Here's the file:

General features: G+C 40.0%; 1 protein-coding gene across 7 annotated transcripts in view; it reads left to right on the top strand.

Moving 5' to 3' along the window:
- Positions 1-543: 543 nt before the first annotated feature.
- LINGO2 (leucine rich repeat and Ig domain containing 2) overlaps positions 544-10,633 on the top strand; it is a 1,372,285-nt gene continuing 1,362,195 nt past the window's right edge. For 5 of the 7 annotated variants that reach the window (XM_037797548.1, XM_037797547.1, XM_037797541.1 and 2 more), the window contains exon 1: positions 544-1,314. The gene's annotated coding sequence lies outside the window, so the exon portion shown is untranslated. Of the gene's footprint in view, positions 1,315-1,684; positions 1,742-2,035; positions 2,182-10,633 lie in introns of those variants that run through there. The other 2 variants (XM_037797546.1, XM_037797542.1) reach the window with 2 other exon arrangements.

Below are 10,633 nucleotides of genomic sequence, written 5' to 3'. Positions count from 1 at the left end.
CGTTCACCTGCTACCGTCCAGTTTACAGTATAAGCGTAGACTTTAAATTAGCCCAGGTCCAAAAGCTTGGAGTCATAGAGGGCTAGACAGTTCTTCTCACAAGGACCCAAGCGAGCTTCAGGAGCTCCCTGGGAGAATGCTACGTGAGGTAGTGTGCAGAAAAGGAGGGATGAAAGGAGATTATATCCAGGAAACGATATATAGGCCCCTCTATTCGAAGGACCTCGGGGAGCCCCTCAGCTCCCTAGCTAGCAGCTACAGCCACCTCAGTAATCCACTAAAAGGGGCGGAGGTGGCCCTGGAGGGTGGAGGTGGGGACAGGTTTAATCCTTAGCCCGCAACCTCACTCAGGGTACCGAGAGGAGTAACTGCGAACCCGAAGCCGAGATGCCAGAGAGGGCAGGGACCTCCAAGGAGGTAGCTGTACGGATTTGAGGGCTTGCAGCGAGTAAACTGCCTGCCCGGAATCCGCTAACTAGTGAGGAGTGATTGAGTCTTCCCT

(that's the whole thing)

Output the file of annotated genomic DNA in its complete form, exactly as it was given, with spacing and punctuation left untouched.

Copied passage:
General features: G+C 40.0%; 1 protein-coding gene across 7 annotated transcripts in view; it reads left to right on the top strand.

Moving 5' to 3' along the window:
- Positions 1-543: 543 nt before the first annotated feature.
- LINGO2 (leucine rich repeat and Ig domain containing 2) overlaps positions 544-10,633 on the top strand; it is a 1,372,285-nt gene continuing 1,362,195 nt past the window's right edge. For 5 of the 7 annotated variants that reach the window (XM_037797548.1, XM_037797547.1, XM_037797541.1 and 2 more), the window contains exon 1: positions 544-1,314. The gene's annotated coding sequence lies outside the window, so the exon portion shown is untranslated. Of the gene's footprint in view, positions 1,315-1,684; positions 1,742-2,035; positions 2,182-10,633 lie in introns of those variants that run through there. The other 2 variants (XM_037797546.1, XM_037797542.1) reach the window with 2 other exon arrangements.

Below are 10,633 nucleotides of genomic sequence, written 5' to 3'. Positions count from 1 at the left end.
CGTTCACCTGCTACCGTCCAGTTTACAGTATAAGCGTAGACTTTAAATTAGCCCAGGTCCAAAAGCTTGGAGTCATAGAGGGCTAGACAGTTCTTCTCACAAGGACCCAAGCGAGCTTCAGGAGCTCCCTGGGAGAATGCTACGTGAGGTAGTGTGCAGAAAAGGAGGGATGAAAGGAGATTATATCCAGGAAACGATATATAGGCCCCTCTATTCGAAGGACCTCGGGGAGCCCCTCAGCTCCCTAGCTAGCAGCTACAGCCACCTCAGTAATCCACTAAAAGGGGCGGAGGTGGCCCTGGAGGGTGGAGGTGGGGACAGGTTTAATCCTTAGCCCGCAACCTCACTCAGGGTACCGAGAGGAGTAACTGCGAACCCGAAGCCGAGATGCCAGAGAGGGCAGGGACCTCCAAGGAGGTAGCTGTACGGATTTGAGGGCTTGCAGCGAGTAAACTGCCTGCCCGGAATCCGCTAACTAGTGAGGAGTGATTGAGTCTTCCCT